Planta Med 2016; 82(S 01): S1-S381
DOI: 10.1055/s-0036-1596247
Abstracts
Georg Thieme Verlag KG Stuttgart · New York

Metabolic fate of ellagitannins in human gut microbiota ex vivo cultures

JP Piwowarski
1  Department of Pharmacognosy and Molecular Basis of Phytotherapy, Medical University of Warsaw, Faculty of Pharmacy, ul. Banacha 1, 02 – 097 Warsaw, Poland
,
S Granica
1  Department of Pharmacognosy and Molecular Basis of Phytotherapy, Medical University of Warsaw, Faculty of Pharmacy, ul. Banacha 1, 02 – 097 Warsaw, Poland
,
J Stefańska
2  Department of Pharmaceutical Microbiology, Medical University of Warsaw, ul. Oczki 3, 02 – 007 Warsaw, Poland
,
AK Kiss
1  Department of Pharmacognosy and Molecular Basis of Phytotherapy, Medical University of Warsaw, Faculty of Pharmacy, ul. Banacha 1, 02 – 097 Warsaw, Poland
› Author Affiliations
Further Information

Publication History

Publication Date:
14 December 2016 (online)

 

Ellagitannin-rich plant materials are used as popular remedies in the treatment of various inflammatory diseases. Due to the questionable bioavailability of ellagitannins nowadays their gut microbiota metabolites-urolithins are claimed to be responsible for the observed health effects. Various medicinal plants as well as food products were established to be a source of urolithins [1,2]; however studies conducted on pure ellagitannin compounds metabolism are still remaining scarce. The aim of the study was to examine the metabolic fate of selected ellagitannins using ex vivo cultures of human gut microbiota. Thirteen monomeric and dimeric ellagitannins (pedunculagin, vescalagin, castalagin, agrimoniin, stachyurin, casuarinin, oenothein B, gemin A, 1-O-galloyl-4,6-(S)-HHDP-β-D-glucose, potentillin, coriariin, casuarictin, stenophyllin) together with ellagic acid were chosen for examination. The formation of metabolites in a culture media inoculated with human faecal samples was monitored after 24 and 48 hours using UHPLC-DAD-MS/MS method. Additionally the quantitative analysis of most abundant metabolites: 3,8-dihydroxyurolithin (UA), 3,9-dihydroxyurolithin (IUA) and 3-hydroxyurolithin (UB) was conducted by UHPLC-DAD method. Only ellagitannins possessing the hexahydroxydiphenoyl moiety were metabolised in ex vivo microbiota cultures to dibenzo [b,d]pyrane-6-one derrivatives – urolithins. After 24h dominating products of the metabolism were urolithins with 3 – 4 hydroxyl groups (urolithin C and M6 together with their isomers). Further 24h incubation led to their subsequent dehydroxylation to UA and/or IUA. Production rate of UA was most abundant in the case of pedunculagin: from 10 to 0.58µM UA and the lowest in the case of ellagic acid: 0.08µM UA. Thus, when peroral use of medicinal plant materials and food products containing ellagitannins with HHDP group is considered, the formation of urolithins has to be referred and reference to their bioactivity needs to be addressed.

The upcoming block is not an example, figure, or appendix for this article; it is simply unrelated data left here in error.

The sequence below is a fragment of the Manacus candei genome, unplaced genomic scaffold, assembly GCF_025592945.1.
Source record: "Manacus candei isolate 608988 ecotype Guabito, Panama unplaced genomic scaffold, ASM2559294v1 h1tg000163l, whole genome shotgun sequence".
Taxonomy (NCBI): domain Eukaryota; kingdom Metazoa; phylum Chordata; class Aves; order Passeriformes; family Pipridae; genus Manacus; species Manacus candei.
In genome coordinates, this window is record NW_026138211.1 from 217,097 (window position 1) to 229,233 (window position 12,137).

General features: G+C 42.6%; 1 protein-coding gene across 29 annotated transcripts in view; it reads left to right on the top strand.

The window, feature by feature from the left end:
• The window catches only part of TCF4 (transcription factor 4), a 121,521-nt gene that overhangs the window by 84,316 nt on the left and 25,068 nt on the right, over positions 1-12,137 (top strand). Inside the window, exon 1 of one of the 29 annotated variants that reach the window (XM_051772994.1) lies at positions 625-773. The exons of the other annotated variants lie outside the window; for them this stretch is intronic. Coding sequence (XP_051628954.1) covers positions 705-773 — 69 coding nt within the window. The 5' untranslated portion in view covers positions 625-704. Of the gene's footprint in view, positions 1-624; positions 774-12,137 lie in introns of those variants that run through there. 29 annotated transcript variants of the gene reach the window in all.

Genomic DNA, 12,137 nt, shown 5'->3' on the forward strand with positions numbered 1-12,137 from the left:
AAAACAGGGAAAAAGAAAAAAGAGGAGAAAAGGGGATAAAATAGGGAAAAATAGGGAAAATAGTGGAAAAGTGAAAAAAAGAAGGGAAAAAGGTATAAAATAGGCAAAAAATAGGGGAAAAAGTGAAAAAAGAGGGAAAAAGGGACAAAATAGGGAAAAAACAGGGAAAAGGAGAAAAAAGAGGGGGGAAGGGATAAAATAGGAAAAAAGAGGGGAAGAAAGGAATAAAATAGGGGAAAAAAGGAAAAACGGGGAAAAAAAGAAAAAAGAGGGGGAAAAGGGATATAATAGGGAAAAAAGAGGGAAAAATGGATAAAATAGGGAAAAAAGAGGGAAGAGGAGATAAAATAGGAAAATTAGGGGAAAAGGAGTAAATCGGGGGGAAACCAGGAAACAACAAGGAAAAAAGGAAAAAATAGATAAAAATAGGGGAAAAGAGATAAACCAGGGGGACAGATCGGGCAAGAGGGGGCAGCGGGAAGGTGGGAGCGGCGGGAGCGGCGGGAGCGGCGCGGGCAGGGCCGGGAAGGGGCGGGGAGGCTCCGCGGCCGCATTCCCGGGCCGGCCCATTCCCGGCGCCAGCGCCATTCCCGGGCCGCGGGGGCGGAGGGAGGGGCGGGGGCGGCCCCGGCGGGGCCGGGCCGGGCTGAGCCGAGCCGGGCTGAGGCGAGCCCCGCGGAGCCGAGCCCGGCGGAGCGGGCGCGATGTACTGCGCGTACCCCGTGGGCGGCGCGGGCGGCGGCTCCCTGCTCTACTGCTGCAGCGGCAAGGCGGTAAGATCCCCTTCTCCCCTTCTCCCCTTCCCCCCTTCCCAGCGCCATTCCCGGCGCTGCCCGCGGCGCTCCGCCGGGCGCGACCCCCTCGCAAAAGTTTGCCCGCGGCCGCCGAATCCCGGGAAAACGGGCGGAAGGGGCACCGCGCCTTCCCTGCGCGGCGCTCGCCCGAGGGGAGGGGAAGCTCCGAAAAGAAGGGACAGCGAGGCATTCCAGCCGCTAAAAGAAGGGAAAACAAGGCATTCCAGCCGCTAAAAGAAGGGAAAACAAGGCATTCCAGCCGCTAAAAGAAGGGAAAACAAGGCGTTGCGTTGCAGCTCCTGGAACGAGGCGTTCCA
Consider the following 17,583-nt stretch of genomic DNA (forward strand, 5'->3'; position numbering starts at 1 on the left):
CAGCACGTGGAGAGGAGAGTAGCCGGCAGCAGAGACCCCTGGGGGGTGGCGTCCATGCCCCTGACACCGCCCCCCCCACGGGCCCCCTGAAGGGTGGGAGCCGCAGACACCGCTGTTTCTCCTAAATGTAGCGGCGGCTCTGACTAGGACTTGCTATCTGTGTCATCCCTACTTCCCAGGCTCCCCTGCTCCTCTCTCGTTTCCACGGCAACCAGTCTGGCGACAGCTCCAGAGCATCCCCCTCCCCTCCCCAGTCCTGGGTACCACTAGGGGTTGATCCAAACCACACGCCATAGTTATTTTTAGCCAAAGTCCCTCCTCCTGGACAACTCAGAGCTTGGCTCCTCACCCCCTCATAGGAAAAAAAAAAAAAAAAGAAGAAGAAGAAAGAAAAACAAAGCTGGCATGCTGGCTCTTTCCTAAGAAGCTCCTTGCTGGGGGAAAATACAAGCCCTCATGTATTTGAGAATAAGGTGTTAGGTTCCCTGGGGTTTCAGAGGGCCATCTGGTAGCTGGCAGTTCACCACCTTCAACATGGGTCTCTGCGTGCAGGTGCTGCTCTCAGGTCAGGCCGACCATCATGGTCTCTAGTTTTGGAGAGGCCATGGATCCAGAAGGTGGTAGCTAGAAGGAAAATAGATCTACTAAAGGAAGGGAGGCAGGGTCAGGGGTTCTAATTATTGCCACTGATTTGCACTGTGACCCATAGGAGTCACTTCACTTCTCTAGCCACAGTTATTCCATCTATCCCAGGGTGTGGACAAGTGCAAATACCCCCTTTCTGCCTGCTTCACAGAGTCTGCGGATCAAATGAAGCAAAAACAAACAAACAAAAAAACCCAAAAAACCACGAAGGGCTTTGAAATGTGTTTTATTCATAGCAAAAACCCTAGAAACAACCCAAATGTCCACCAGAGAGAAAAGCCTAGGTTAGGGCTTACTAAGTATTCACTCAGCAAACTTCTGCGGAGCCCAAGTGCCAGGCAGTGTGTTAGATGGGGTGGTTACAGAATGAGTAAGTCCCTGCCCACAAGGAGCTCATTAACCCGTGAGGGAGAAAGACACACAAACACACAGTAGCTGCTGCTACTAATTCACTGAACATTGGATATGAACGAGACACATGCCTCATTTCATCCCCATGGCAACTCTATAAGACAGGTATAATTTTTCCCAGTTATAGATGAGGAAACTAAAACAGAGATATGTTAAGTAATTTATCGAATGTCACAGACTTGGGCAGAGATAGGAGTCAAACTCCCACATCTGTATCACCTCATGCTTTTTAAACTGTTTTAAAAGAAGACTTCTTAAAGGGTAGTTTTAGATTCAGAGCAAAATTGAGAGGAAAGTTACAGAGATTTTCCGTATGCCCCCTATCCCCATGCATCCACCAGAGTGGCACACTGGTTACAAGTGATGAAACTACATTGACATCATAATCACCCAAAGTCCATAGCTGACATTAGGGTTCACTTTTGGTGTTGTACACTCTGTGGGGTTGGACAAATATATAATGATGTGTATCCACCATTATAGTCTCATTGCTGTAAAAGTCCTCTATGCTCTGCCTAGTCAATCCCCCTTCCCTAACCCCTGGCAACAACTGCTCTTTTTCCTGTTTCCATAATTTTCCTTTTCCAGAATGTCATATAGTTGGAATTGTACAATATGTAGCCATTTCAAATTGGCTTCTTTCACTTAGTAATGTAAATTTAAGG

Keywords: ellagitannis, urolithins, gut microbiota.

References:

[1] Espín JC, Larrosa M, García-Conesa MT, Tomás-Barberán F. Biological significance of urolithins, the gut microbial ellagic acid-derived metabolites: the evidence so far. Evid Based Complement Altern Med 2013; 2013: 270418

[2] Piwowarski JP, Granica S, Zwierzynska M, Stefanska J, Schopohl P, Melzig MF, Kiss AK. Role of human gut microbiota metabolism in the anti-inflammatory effect of traditionally used ellagitannin-rich plant materials. J Ethnopharmacol 2014; 155: 801 – 809